Even if your loved one has made great progress in recovery and is fully dedicated to leading a clean and sober life, and picking up the pieces at home, there will be a period of readjustment for everyone involved. It’s important to give everyone time and space to adjust at their own pace – even yourself – maintaining open communication along the way. It is normal for your loved one in recovery to experience a range of emotions, from fear to depression to great joy. It is also normal for family members to experience that same range of emotion as well. It will take time for everyone to work out the new dynamic and overcome the issues that began during active addiction.
Bottom line: Don’t expect everything to go back to how it was prior to addiction right away. Readjustment takes time, and some things may need to be different permanently. Like everything else, it will take some time to adjust to the new normal.
Letting Go of Outcome
Obviously, you deeply want your loved one to stay clean and sober, to thrive in recovery, and to again be a loving and positive part of the family. That may very well occur, and it is likely the goal of your loved one too, but at the end of the day, it is not your fight and you cannot control what will happen. There are, however, a number of things you can do to support your loved one positively in recovery. For example, you may choose to:
- Attend 12-Step meetings with your loved one.
- Attend 12-Step family meetings on your own to learn more about addiction and recovery.
- Attend family therapy sessions with your loved one to work through past issues and manage current challenges.
- Attend personal therapy sessions for objective guidance on a personal level.
Bottom line: You can be a positive part of recovery for someone who is working hard to stay sober, but you cannot make someone stay sober if that is not a personal focus and goal for that person.
Addiction is destructive, and some of the first things it often brings down are the bonds between close family members. Addiction is a psychological as well as a medical disorder; it causes compulsive use of drugs and alcohol and compels the person to sacrifice everything, including personal wellbeing and the wellbeing of others, in order to get and stay high.
Many family members talk about working toward trusting their loved ones with money in recovery or learning how to feel safe with them emotionally. It can take time and the assistance of therapeutic professionals, but it is well worth the effort.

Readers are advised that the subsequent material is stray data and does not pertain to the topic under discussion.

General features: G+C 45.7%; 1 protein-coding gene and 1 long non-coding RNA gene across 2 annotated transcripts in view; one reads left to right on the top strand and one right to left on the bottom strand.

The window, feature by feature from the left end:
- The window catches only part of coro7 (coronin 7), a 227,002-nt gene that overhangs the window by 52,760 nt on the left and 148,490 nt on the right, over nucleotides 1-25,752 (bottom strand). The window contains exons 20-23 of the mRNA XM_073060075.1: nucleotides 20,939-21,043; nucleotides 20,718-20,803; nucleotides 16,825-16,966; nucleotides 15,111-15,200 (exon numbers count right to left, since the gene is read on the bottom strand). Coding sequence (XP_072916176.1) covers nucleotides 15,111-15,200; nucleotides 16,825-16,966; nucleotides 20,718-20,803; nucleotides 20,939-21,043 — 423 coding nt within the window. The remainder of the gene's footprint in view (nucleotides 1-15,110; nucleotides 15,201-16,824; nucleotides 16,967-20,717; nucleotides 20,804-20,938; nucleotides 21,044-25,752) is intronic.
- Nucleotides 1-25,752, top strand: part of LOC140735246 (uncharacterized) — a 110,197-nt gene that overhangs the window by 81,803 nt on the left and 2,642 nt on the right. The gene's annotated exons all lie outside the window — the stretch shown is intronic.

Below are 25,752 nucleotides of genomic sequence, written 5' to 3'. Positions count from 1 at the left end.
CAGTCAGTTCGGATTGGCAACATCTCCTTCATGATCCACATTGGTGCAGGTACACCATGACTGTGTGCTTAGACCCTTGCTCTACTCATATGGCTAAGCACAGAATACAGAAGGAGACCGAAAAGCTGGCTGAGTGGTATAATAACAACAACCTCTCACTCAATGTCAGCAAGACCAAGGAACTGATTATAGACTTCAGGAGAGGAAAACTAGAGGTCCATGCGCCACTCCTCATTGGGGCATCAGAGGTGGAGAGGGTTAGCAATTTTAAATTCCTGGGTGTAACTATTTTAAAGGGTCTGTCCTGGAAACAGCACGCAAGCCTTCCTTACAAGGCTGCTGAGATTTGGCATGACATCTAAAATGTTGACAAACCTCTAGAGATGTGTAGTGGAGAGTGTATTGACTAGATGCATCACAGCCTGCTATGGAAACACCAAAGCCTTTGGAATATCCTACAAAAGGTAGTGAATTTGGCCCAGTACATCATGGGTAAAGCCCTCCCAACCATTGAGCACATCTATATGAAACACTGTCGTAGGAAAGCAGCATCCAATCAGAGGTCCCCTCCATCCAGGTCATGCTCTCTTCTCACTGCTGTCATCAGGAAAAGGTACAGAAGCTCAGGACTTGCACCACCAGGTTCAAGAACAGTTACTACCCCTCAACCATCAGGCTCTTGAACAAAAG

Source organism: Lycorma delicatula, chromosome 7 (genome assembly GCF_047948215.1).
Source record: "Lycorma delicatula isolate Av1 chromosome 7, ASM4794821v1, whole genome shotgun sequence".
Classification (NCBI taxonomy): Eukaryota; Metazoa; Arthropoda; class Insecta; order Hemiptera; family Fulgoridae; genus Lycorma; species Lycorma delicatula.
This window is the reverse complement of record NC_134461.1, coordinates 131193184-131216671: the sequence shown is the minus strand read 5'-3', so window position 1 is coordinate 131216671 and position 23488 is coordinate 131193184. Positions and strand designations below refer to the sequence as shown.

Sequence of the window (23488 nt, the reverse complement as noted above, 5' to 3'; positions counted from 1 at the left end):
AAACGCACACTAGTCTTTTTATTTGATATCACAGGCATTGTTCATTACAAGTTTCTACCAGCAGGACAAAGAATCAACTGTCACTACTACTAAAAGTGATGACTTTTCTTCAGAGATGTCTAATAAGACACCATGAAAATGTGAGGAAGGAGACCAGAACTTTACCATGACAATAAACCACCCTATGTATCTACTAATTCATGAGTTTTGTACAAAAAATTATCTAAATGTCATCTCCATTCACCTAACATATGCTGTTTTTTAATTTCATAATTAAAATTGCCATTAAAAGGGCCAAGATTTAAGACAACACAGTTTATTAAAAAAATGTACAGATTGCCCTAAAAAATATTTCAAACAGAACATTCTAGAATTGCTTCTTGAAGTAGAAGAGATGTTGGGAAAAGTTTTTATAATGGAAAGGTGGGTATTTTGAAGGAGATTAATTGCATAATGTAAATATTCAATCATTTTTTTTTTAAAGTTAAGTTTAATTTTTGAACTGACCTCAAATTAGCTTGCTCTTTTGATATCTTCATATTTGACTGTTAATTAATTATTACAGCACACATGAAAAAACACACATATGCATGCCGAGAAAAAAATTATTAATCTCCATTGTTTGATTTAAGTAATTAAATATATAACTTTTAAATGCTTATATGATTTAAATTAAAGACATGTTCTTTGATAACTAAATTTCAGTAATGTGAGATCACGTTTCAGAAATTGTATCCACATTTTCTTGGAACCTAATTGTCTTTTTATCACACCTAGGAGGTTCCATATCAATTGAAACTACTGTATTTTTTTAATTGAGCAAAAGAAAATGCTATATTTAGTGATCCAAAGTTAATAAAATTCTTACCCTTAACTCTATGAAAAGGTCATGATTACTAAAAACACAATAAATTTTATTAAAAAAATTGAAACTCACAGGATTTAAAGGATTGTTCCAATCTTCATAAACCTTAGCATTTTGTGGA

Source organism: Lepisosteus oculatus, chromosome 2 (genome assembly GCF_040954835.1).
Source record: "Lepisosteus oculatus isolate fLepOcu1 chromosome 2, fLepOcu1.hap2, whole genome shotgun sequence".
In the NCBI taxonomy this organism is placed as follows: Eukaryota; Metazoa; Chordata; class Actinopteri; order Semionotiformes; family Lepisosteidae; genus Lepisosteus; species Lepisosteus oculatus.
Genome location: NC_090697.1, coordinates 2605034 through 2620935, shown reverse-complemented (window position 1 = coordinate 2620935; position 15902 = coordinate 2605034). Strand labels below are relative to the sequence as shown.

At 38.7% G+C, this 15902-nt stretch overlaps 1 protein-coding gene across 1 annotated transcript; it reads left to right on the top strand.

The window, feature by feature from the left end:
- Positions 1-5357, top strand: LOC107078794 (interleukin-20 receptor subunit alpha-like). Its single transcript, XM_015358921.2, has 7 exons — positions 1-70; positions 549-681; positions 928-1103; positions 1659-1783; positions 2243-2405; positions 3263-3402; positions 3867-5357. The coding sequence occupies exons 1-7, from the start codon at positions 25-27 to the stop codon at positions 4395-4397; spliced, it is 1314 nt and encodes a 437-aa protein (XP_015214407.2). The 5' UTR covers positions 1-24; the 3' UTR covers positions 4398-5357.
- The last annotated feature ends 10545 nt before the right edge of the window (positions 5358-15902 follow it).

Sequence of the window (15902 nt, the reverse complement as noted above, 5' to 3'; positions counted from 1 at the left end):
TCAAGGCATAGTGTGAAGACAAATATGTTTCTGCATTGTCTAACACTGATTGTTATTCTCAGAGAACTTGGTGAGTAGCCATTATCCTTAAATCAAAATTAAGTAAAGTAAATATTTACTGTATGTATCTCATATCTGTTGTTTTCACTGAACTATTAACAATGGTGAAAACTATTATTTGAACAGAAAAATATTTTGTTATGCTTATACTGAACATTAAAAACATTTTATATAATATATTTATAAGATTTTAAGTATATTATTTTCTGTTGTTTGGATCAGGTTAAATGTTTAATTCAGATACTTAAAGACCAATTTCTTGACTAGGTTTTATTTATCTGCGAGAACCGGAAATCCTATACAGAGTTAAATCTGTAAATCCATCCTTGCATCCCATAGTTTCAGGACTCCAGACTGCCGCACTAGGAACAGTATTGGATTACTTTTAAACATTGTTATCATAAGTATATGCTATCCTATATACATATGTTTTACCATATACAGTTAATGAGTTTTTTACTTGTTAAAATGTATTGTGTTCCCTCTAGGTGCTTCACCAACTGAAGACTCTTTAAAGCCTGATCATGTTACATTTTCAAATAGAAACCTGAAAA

Bottom line: Trust is not a gift, but something that is earned especially when it has been damaged by addiction. The time invested in healing, both together and individually, will help both parties to rebuild trust again.
Prioritizing Your Health
Though it may often feel that your focus has been on your loved one’s addiction and how that has impacted that person and others in the family, in order to move forward, you will need to pay attention to your own physical and mental health as well. If you are not strong and functional, you will be unable to care for others effectively. Thus, it is recommended that after your loved one returns home from drug rehab, you make an effort to:
- Maintain regular check-ups for yourself at the doctor and dentist.
- Address any acute medical issues or ongoing physical symptoms immediately.
- Maintain a regular exercise regimen.
- Prioritize quality sleep.
- Eat healthfully.
- Spend time with friends and people who are distant from your situation at home.
- Develop a support group in the community of family members who support people in recovery.
Bottom line: Your health and wellbeing are just as valuable your loved one in recovery and other members of the family. Don’t undervalue yourself.
Though it is not necessarily a component of recovery, there is no cure for addiction, and addiction is, by nature, a chronic disorder that is often characterized by relapse. Though the goal is to avoid relapse, it’s important that families have a plan in place to manage the situation should it arise after addiction treatment. Each family will need to come up with a plan that works for them, but it may include components such as:
- Use of at-home drug testing to ensure a return to sobriety
- Limitation of access to household funds
- Increased attendance at 12-Step meetings, personal therapy sessions, and/or holistic treatment options
- A new plan developed together in family therapy
- A return to intensive outpatient treatment or residential rehabilitation for a brief period to reconnect with active recovery
Hope for the Future
There are no guarantees when your loved one returns home from drug rehab. While you cannot control your loved one’s choices, you can control your own. Treatment can be a fresh start for you as well as your family member in recovery.